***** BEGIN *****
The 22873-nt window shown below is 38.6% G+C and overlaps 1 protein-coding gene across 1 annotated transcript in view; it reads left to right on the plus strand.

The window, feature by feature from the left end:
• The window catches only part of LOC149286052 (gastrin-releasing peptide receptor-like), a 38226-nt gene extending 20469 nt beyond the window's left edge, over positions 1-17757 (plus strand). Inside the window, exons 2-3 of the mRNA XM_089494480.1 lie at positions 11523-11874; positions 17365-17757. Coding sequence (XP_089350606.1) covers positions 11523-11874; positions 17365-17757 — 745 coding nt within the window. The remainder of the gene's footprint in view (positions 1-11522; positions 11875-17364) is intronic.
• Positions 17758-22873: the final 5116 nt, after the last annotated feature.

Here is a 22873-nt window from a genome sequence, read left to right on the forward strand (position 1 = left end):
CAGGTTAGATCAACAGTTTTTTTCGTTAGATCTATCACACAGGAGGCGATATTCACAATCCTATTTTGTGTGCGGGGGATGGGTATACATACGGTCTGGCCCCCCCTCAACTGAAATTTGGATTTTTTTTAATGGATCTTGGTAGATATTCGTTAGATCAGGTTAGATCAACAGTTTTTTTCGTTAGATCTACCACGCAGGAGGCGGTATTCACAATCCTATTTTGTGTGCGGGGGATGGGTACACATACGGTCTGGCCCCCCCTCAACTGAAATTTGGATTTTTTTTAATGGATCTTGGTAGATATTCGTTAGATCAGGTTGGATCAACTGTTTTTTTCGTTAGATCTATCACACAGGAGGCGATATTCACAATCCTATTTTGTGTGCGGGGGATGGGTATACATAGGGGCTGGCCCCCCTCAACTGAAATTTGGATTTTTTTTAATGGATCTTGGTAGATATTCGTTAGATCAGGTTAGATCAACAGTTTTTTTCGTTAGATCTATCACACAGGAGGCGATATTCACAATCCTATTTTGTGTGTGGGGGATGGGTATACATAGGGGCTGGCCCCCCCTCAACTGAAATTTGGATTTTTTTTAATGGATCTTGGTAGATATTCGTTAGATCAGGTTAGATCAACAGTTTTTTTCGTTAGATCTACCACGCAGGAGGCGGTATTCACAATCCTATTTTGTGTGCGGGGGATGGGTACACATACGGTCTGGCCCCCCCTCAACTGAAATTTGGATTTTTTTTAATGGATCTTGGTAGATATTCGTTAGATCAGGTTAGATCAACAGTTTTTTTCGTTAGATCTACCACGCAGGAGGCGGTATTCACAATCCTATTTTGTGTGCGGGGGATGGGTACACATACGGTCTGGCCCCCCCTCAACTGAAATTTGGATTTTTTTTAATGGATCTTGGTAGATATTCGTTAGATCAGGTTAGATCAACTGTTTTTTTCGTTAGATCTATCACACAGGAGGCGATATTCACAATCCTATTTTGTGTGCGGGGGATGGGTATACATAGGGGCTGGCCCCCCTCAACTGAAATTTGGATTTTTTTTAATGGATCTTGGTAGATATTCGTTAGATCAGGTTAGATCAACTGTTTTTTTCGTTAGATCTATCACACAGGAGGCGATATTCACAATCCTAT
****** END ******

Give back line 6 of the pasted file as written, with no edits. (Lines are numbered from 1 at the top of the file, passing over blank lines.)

CAGGTTAGATCAACAGTTTTTTTCGTTAGATCTATCACACAGGAGGCGATATTCACAATCCTATTTTGTGTGCGGGGGATGGGTATACATACGGTCTGGCCCCCCCTCAACTGAAATTTGGATTTTTTTTAATGGATCTTGGTAGATATTCGTTAGATCAGGTTAGATCAACAGTTTTTTTCGTTAGATCTACCACGCAGGAGGCGGTATTCACAATCCTATTTTGTGTGCGGGGGATGGGTACACATACGGTCTGGCCCCCCCTCAACTGAAATTTGGATTTTTTTTAATGGATCTTGGTAGATATTCGTTAGATCAGGTTGGATCAACTGTTTTTTTCGTTAGATCTATCACACAGGAGGCGATATTCACAATCCTATTTTGTGTGCGGGGGATGGGTATACATAGGGGCTGGCCCCCCTCAACTGAAATTTGGATTTTTTTTAATGGATCTTGGTAGATATTCGTTAGATCAGGTTAGATCAACAGTTTTTTTCGTTAGATCTATCACACAGGAGGCGATATTCACAATCCTATTTTGTGTGTGGGGGATGGGTATACATAGGGGCTGGCCCCCCCTCAACTGAAATTTGGATTTTTTTTAATGGATCTTGGTAGATATTCGTTAGATCAGGTTAGATCAACAGTTTTTTTCGTTAGATCTACCACGCAGGAGGCGGTATTCACAATCCTATTTTGTGTGCGGGGGATGGGTACACATACGGTCTGGCCCCCCCTCAACTGAAATTTGGATTTTTTTTAATGGATCTTGGTAGATATTCGTTAGATCAGGTTAGATCAACAGTTTTTTTCGTTAGATCTACCACGCAGGAGGCGGTATTCACAATCCTATTTTGTGTGCGGGGGATGGGTACACATACGGTCTGGCCCCCCCTCAACTGAAATTTGGATTTTTTTTAATGGATCTTGGTAGATATTCGTTAGATCAGGTTAGATCAACTGTTTTTTTCGTTAGATCTATCACACAGGAGGCGATATTCACAATCCTATTTTGTGTGCGGGGGATGGGTATACATAGGGGCTGGCCCCCCTCAACTGAAATTTGGATTTTTTTTAATGGATCTTGGTAGATATTCGTTAGATCAGGTTAGATCAACTGTTTTTTTCGTTAGATCTATCACACAGGAGGCGATATTCACAATCCTAT